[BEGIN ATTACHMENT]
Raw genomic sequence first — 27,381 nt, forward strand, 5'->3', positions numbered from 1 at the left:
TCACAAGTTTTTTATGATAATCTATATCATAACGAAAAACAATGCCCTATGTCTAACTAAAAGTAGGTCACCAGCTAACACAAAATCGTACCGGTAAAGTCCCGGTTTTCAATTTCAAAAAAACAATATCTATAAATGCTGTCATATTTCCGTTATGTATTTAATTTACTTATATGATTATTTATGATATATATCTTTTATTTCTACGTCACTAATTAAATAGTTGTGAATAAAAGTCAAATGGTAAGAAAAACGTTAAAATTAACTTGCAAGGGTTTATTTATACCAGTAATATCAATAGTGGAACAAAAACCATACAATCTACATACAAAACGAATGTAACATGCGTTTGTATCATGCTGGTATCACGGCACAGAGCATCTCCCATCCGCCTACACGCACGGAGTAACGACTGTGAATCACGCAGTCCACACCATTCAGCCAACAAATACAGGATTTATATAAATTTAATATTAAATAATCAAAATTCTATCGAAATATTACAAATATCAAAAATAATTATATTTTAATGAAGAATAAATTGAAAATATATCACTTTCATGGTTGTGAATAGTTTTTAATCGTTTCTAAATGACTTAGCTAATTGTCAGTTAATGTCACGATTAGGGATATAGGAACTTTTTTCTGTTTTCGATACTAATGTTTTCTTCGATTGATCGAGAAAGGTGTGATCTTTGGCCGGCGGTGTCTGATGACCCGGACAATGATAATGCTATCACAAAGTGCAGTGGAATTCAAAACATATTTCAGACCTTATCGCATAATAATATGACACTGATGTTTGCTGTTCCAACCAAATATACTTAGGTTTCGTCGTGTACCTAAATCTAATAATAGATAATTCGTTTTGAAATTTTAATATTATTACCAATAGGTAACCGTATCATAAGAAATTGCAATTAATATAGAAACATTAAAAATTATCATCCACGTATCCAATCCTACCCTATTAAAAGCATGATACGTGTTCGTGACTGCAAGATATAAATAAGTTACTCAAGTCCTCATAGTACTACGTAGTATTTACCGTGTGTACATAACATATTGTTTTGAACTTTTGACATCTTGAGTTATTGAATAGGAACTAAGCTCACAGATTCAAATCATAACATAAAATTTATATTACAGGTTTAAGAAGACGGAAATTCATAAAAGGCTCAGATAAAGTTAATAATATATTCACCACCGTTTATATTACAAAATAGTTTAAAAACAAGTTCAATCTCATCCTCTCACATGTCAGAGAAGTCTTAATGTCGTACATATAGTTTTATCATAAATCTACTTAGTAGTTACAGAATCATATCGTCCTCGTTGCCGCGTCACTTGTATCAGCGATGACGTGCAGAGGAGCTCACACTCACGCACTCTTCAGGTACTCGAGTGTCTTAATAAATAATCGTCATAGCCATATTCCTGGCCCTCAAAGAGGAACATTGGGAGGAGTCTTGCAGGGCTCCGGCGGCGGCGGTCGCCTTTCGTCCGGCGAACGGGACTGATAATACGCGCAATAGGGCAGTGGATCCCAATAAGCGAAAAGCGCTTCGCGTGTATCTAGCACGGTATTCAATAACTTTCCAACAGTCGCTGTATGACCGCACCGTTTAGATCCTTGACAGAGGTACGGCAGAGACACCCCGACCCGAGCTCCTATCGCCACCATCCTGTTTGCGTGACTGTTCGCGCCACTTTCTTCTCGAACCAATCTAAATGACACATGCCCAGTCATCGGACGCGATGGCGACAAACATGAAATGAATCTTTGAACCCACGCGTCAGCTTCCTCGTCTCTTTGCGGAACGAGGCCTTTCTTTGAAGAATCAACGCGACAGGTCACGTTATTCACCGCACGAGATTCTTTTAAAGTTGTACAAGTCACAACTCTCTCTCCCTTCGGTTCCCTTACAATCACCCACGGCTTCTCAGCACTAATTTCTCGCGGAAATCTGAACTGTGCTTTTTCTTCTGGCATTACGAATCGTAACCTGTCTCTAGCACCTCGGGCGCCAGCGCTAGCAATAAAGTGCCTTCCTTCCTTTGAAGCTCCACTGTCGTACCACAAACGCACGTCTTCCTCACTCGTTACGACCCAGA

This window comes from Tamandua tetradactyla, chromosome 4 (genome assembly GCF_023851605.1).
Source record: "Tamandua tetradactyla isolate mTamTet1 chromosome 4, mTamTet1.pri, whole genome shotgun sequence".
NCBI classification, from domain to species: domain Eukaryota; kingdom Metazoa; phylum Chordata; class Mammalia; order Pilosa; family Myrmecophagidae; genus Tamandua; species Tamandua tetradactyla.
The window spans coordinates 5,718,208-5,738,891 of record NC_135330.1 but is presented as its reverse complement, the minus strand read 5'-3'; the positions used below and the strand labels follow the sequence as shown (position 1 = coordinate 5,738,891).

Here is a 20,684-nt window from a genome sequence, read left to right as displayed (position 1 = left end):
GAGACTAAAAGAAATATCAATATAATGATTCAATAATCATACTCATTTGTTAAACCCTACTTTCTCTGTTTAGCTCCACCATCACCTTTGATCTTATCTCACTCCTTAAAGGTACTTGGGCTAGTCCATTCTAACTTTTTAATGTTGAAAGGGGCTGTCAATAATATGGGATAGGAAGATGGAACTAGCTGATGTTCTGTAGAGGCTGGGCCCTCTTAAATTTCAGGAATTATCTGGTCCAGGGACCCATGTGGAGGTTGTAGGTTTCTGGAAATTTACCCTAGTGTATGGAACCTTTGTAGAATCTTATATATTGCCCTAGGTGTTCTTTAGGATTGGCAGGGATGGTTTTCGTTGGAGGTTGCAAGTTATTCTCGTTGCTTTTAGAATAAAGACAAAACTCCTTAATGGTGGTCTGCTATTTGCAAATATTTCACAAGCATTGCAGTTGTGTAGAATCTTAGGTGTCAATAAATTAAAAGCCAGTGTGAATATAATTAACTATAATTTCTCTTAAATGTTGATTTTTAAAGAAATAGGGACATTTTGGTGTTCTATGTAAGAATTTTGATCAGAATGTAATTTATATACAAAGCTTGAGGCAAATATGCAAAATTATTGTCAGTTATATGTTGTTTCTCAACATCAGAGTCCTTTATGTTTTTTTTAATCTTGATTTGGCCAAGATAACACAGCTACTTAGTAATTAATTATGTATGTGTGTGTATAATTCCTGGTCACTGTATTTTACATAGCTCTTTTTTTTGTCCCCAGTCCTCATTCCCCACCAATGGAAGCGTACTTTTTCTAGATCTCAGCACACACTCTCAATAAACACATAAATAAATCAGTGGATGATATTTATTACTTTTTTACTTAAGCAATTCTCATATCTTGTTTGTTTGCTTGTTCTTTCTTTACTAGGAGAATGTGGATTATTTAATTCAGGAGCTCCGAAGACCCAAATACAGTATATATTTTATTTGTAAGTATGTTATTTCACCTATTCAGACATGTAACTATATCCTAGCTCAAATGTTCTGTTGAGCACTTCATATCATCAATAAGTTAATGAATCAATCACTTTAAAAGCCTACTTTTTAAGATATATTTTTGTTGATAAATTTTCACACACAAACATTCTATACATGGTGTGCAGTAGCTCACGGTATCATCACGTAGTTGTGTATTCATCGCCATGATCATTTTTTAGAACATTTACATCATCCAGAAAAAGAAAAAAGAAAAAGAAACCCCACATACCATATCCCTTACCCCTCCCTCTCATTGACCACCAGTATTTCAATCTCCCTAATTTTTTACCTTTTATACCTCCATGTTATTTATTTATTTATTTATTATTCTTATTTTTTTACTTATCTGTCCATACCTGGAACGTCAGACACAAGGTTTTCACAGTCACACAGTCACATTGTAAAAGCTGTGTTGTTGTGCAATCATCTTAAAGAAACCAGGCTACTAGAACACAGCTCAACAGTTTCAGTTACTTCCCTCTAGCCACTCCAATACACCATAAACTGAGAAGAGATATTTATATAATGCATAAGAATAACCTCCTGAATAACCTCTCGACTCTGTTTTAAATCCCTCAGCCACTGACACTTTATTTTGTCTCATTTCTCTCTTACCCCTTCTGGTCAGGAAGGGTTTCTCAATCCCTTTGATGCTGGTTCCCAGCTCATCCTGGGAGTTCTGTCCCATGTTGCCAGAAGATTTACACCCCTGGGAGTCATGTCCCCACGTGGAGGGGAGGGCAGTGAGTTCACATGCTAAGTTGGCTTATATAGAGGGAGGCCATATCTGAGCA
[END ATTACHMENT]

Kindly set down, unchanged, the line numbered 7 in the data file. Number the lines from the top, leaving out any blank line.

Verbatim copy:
Here is a 20,684-nt window from a genome sequence, read left to right as displayed (position 1 = left end):